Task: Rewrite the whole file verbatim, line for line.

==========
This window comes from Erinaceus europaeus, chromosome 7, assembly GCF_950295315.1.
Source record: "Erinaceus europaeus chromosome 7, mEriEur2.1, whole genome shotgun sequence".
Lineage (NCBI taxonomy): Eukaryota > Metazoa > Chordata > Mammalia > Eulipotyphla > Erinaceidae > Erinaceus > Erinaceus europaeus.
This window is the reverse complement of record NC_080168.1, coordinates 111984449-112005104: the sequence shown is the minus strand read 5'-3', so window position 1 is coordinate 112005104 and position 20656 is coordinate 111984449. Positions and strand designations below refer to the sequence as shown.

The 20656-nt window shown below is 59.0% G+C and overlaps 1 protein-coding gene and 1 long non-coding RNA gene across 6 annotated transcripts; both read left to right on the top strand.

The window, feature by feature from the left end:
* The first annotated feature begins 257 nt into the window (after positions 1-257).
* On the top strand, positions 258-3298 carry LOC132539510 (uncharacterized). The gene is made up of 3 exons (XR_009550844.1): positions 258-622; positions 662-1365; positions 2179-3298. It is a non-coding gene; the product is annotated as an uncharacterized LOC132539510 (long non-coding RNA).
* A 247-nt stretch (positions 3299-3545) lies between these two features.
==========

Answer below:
This window comes from Erinaceus europaeus, chromosome 7, assembly GCF_950295315.1.
Source record: "Erinaceus europaeus chromosome 7, mEriEur2.1, whole genome shotgun sequence".
Lineage (NCBI taxonomy): Eukaryota > Metazoa > Chordata > Mammalia > Eulipotyphla > Erinaceidae > Erinaceus > Erinaceus europaeus.
This window is the reverse complement of record NC_080168.1, coordinates 111984449-112005104: the sequence shown is the minus strand read 5'-3', so window position 1 is coordinate 112005104 and position 20656 is coordinate 111984449. Positions and strand designations below refer to the sequence as shown.

The 20656-nt window shown below is 59.0% G+C and overlaps 1 protein-coding gene and 1 long non-coding RNA gene across 6 annotated transcripts; both read left to right on the top strand.

The window, feature by feature from the left end:
* The first annotated feature begins 257 nt into the window (after positions 1-257).
* On the top strand, positions 258-3298 carry LOC132539510 (uncharacterized). The gene is made up of 3 exons (XR_009550844.1): positions 258-622; positions 662-1365; positions 2179-3298. It is a non-coding gene; the product is annotated as an uncharacterized LOC132539510 (long non-coding RNA).
* A 247-nt stretch (positions 3299-3545) lies between these two features.